lego baseball: creative math game for kids, by kids
The following guest post is written by Heather Kauffman. Heather is a teacher and mom of three boys, a longtime we teach member, one of my dearest, closest pals.
I am the mother of three super-duper boys. Boys who like to wrestle, play with light sabers, and generally participate in any activity that involves yelling and sweat. My kids work up a sweat playing the Wii in the basement.
They get hot and sweaty playing the LEGO Baseball game they invented because they jump around and get excited when their “player” gets a home run or makes a diving catch.
What’s that, you say? LEGO Baseball? I am quite proud of my creative kids who invented a game using their baseball cards, a pair of dice, and their imagination. The game can also be played with LEGO minifigures (or guys, as we call them) instead of baseball cards.
I will explain the basic rules for the game with baseball cards and how to also play the game with LEGOS.
My kids have their baseball cards organized in these simple notebooks.
I got the card protectors from Amazon.com and the notebooks from our dusty closet. Once they have their cards sorted (mine sort by team) they go through and pick out the players they want for their game.
Players can be from any team but usually only one per position. Here are the nine positions you need for baseball: catcher, pitcher, 1st base, 2nd base, 3rd base, short stop, right field, center field, left field. Sometimes the boys will pick out an extra pitcher as a “reliever” or an extra batter for a Designated Hitter. That’s optional.
Once each kid has their nine players, they prep for the game. Flip a coin to see who is the home team. The home team will pitch first. They have created paper bases and a paper pitching mound. The cards for the home team are placed on the field in the spots they are filling. For example, put the first baseman’s card next to first base.
The away team makes their batting lineup.
Once the defensive players have been placed in the correct spots and the batters are ready, it’s time to start the game. Grab the two dice and the sheet that shows the plays you can roll.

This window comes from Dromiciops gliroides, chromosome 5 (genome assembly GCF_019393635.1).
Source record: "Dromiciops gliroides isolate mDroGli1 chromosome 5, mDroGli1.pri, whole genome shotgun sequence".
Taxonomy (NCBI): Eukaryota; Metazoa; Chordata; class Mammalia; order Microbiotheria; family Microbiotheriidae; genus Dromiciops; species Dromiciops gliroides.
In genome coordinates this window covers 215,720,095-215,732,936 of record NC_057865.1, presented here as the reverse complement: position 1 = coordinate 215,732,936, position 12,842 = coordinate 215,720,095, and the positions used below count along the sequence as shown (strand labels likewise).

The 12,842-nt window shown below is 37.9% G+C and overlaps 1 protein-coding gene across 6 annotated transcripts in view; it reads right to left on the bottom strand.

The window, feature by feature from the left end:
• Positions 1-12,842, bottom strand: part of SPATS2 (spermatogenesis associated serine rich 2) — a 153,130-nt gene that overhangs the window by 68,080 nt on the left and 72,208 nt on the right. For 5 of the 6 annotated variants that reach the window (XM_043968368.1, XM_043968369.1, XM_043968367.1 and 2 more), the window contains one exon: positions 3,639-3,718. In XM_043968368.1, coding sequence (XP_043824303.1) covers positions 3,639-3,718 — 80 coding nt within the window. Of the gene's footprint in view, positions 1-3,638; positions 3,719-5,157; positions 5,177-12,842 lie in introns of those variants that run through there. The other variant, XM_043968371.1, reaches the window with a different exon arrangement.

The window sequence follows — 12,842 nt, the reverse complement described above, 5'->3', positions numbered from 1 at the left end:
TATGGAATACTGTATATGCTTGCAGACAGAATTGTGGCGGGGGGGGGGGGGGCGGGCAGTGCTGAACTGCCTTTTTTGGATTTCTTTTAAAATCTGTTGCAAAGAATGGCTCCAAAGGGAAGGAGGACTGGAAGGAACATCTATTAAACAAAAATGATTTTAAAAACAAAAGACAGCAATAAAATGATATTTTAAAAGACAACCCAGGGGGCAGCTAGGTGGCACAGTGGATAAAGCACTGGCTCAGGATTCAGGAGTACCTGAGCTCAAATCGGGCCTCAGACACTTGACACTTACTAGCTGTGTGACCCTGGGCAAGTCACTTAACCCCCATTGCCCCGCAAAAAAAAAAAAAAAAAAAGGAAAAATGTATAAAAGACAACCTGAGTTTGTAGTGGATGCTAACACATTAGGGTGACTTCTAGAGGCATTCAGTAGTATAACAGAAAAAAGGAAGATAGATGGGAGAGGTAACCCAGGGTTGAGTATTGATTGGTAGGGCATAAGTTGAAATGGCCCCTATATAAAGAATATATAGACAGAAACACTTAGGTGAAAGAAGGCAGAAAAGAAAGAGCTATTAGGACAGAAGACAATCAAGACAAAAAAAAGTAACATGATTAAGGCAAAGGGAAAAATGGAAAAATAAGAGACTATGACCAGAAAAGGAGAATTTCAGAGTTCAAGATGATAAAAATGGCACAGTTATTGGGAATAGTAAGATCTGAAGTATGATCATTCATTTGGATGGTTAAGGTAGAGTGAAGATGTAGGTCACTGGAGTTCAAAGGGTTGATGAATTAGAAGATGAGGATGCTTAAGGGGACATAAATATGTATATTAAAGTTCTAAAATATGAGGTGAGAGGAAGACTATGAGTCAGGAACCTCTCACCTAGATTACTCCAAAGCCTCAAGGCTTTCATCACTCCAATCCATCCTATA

Roll the dice and add them together. In this example, a 4 was rolled. That means the batter gets a single. Use the dice as the ball and the batter “hits” the dice and heads to first base.
Play until one team gets 3 outs. Then switch.
It’s amazing how many times the boys have adjusted which play is assigned to each sum of the dice. They quickly discovered that the rare plays in baseball, like a triple, should have a sum that doesn’t show up that often.
More common plays, like a single or an out, correlate to a sum that will appear more often. Sounds like a lesson in probability, right? I am pretty sure they didn’t think they were doing math problems and playing baseball at the same time, but they were!
My kids are baseball players. When they play this game, they REALLY act it out. In fact, when the youngest (who is 5) wanted to play the older two instructed him he had to act it out really well to be able to play. If your player makes a diving catch, you pick up that card and make it look real! Not only do they line up their batters in a strategic order, theyalso have an on-deck circle.
To play with LEGOS, the rules are the same. Pick out nine of your favorite LEGO dudes along with various weapons that can be used as bats (light sabers, axes, swords).
Set out LEGO bases and a pitching mound.
My kids have also created “fans” who are watching the game.
Check out the pitcher. . .
. . . and the batter getting ready to use his light saber!
They use the scoreboard from their box of Baseball Guys.
And don’t forget the cameraman!
These are just two ways to play the game. Your kids might want to adjust the value of the dice after they play a few times.
No matter how you play, LEGOS + Baseball=fun!
Want a printable version of rules and score sheet?
Thank you, thank you, thank you, Heather and Seth and Matthew for sharing!
Heather Kauffman is the mother of three boys and is a former elementary & Gifted/ Talented teacher. She’s active in her kids’ school, teaches Sunday School, loves reading, and she basically chases her three Wii-loving, Star Wars and Lego-playing, baseball and basketball-playing, pool-crazed boys around all year long.
Looking for more super-fun, sneaky math activities?
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